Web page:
Last week’s Demo Monday post was about something old, so this week I wanted to be a little timelier. As a member of the Playstation Network, I am bombarded weekly by Sony’s latest demo and release announcements, and I was actually surprised to see them releasing PSP demos of late – they seem to be ramping up to the the recently-revealed disc drive-less PSP Go! Get used to downloading all your PSP content, ladies and gents, because it is the Wave of the Future.
The PSP demo Sony’s suits were pushing this week was Backbone Entertainment and Harmonix-developed Rock Band Unplugged, set to release on June 9. I’ve got to say, the Guitar Hero/Rock Band brand of rhythm game, so fresh-faced and new only a few short years ago, is beginning to wear out its welcome. I see copies of the stupefying Guitar Hero: Aerosmith rotting away on store shelves everywhere I go, sometimes for $15 or less – these games offer downloadable content every single week, and new releases are little more than further expansions on an increasingly tired concept. Who, may I ask, is actually waiting on the next one of these games to be released? But I digress. I’m going to try not to blame this portable version for the sins of its console brethren and evaluate it on its own merits (or lack thereof).
I imagine you know how Guitar Hero or Rock Band looks by now, so imagine that same ol’ same ol’ music track coming at you with those same ol’ same ol’ colored notes. Instead of playing on a plastic controller with your friends on the other instruments, though, you’re playing them all. Play a sequence of notes on one instrument successfully, and then hop to another one – you have four plates to keep spinning, and dropping any of them is bad. For you. It’s not awful, I don’t guess, but it’s not especially true to the series and it’s not as compelling as its console counterparts.
Let’s go back in time to 2006 or so and remember why the original Guitar Hero and Rock Band games were so fun and ground-breaking. For one, they were doing something other rhythm games hadn’t done before – they required not only fast and precise fingerwork, but also asked you to throw in some technique. You were playing these games on a plastic guitar peripheral, which required strumming and whammying and some hammering-on, and said plastic guitar had a certain geek-chic going for it. The games were also undeniably social in nature – playing by yourself was never the point, and it was never nearly as much fun. Rock Band amplified that exponentially, adding real people to the mix and requiring that they actually be talented enough to carry a tune and play the drums. They’re getting a little tired now, but the core concept is still undeniably fun with the right people.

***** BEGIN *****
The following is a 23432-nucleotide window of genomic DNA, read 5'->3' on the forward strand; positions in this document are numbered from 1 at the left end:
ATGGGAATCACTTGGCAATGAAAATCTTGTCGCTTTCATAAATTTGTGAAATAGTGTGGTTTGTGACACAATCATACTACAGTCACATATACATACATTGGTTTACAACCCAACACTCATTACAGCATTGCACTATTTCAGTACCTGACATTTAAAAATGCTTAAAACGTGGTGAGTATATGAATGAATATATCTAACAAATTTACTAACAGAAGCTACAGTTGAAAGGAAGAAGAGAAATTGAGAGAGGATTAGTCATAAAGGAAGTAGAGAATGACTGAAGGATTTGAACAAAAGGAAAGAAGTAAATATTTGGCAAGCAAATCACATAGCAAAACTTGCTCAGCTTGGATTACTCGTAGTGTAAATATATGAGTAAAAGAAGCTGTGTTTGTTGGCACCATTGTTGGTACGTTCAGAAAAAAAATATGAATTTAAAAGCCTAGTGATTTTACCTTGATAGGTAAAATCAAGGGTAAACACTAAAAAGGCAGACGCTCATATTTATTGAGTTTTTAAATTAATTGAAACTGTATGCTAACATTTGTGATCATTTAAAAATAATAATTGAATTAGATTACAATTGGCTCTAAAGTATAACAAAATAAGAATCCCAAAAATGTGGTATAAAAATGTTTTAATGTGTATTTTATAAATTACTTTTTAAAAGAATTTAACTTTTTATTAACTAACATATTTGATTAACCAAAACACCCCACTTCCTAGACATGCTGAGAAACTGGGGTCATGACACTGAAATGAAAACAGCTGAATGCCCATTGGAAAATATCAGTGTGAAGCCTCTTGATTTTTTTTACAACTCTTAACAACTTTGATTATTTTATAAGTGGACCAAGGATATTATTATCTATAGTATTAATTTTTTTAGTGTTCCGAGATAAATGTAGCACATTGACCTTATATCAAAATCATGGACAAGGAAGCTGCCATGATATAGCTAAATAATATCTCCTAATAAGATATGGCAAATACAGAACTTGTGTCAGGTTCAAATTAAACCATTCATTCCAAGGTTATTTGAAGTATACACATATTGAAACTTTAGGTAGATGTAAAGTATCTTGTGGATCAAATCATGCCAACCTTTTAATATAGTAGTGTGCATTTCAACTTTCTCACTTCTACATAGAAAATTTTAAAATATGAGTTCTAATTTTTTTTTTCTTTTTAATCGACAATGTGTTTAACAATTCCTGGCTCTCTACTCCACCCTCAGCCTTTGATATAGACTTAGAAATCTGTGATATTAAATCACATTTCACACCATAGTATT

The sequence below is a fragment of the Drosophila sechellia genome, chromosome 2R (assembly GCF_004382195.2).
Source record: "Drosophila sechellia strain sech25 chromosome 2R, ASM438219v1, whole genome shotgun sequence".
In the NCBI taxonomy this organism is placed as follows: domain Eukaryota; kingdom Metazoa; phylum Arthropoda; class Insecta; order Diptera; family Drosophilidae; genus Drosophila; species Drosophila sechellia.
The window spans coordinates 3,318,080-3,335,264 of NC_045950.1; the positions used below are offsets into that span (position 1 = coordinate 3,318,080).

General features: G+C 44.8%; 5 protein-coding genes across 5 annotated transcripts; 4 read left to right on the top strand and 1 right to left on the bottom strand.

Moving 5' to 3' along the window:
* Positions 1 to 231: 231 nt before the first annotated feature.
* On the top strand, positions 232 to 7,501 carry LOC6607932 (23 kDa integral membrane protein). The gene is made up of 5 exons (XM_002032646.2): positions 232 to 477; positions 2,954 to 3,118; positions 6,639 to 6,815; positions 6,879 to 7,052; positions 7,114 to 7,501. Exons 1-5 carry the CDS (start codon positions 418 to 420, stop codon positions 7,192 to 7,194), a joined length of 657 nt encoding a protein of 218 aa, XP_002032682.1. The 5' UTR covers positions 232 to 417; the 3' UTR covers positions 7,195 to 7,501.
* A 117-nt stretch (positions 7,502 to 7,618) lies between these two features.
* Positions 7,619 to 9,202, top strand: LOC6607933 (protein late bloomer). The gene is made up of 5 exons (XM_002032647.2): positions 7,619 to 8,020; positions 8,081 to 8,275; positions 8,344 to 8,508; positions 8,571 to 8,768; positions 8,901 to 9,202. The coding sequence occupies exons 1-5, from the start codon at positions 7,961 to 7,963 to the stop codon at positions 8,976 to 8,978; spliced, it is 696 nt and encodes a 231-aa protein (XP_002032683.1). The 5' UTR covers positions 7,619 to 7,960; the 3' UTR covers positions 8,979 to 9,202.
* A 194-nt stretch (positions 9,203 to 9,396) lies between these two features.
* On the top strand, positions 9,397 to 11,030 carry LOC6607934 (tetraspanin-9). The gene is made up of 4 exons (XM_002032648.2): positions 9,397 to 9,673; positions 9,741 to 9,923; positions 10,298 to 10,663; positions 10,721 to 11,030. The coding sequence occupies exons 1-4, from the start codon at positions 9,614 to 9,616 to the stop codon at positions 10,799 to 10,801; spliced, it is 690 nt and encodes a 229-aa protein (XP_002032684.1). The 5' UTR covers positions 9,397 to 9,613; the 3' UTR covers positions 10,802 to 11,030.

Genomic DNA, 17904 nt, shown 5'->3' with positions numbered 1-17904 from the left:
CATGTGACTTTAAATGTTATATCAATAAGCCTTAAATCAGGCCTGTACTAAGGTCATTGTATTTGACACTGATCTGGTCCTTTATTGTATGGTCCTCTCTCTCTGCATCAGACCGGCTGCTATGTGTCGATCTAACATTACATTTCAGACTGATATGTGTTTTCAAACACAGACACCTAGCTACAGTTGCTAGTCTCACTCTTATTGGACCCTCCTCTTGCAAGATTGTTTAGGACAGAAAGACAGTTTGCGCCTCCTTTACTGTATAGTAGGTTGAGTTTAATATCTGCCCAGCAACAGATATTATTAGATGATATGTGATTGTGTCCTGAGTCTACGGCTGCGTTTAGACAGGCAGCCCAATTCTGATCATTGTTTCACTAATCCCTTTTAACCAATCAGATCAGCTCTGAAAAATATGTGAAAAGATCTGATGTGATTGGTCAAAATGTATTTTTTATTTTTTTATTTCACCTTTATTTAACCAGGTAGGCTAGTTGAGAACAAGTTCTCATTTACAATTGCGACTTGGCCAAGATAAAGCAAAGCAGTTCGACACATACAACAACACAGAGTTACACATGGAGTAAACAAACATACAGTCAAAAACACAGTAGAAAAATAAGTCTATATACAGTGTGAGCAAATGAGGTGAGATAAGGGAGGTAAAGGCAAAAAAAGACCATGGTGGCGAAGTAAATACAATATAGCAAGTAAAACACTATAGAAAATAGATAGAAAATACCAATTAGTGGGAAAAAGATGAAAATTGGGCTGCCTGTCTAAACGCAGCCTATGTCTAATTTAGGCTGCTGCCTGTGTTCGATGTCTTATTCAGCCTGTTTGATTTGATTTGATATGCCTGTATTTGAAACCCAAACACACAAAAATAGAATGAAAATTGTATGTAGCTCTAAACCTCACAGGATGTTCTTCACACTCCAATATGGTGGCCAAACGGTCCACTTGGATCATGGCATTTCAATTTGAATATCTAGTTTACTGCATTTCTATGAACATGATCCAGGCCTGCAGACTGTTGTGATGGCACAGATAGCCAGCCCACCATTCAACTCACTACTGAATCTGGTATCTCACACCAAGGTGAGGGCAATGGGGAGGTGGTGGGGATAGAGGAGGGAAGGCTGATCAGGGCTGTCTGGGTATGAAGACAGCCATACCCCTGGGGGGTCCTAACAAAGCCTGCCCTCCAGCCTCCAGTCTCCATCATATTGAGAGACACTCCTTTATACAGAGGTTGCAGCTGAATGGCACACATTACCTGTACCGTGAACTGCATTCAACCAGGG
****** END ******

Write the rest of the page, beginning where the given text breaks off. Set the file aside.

Rock Band Unplugged has none of these qualities.
Plastic guitar peripherals absent, you must play the game using the PSP’s face buttons and directional pad. Fun fact: you’ve always been able to play Guitar Hero and Rock Band this way, but how many people do you see doing it like that? The answer is none. None people. Because it’s not fun, and it’s a little confusing, given that your controller lacks the big colored buttons that match with the colors on your television screen. Rock Band Unplugged is really a much more traditional rhythm game along the lines of Parappa the Rapper or Guitaroo Man, requiring that you press buttons in a certain sequence to the rhythm of the music you’re listening to. Absent those games’ senses of style and original music, though, you’re left pushing buttons on Rock Band’s boring interface to the strains of AFI’s Miss Murder, which cannot possibly be anyone’s idea of fun.
The game’s main failing is its complete lack of multiplayer, in the demo or in the full game. You’re playing all of the “instruments” and so you’re all alone for the duration. Take the sometimes-drunken social party game element out of Rock Band, and I have trouble seeing the point. The console version comes, in bundle form, with three peripherals – you’re not supposed to play these games by yourself. In single-player form on the PSP, the excitement of playing Rock Band Unplugged falls somewhere in between listening to music on your iPod and playing a video game.
Absolutely pass on Rock Band Unplugged, no exceptions, no buts, no excuses made. Brand fatigue aside, this game puts nothing new on the table and, to boot, entirely misses the point. If you must have more Rock Band and you’ve got $40 burning a hole in your pocket, I’d recommend downloading some more tracks for the version you probably already own.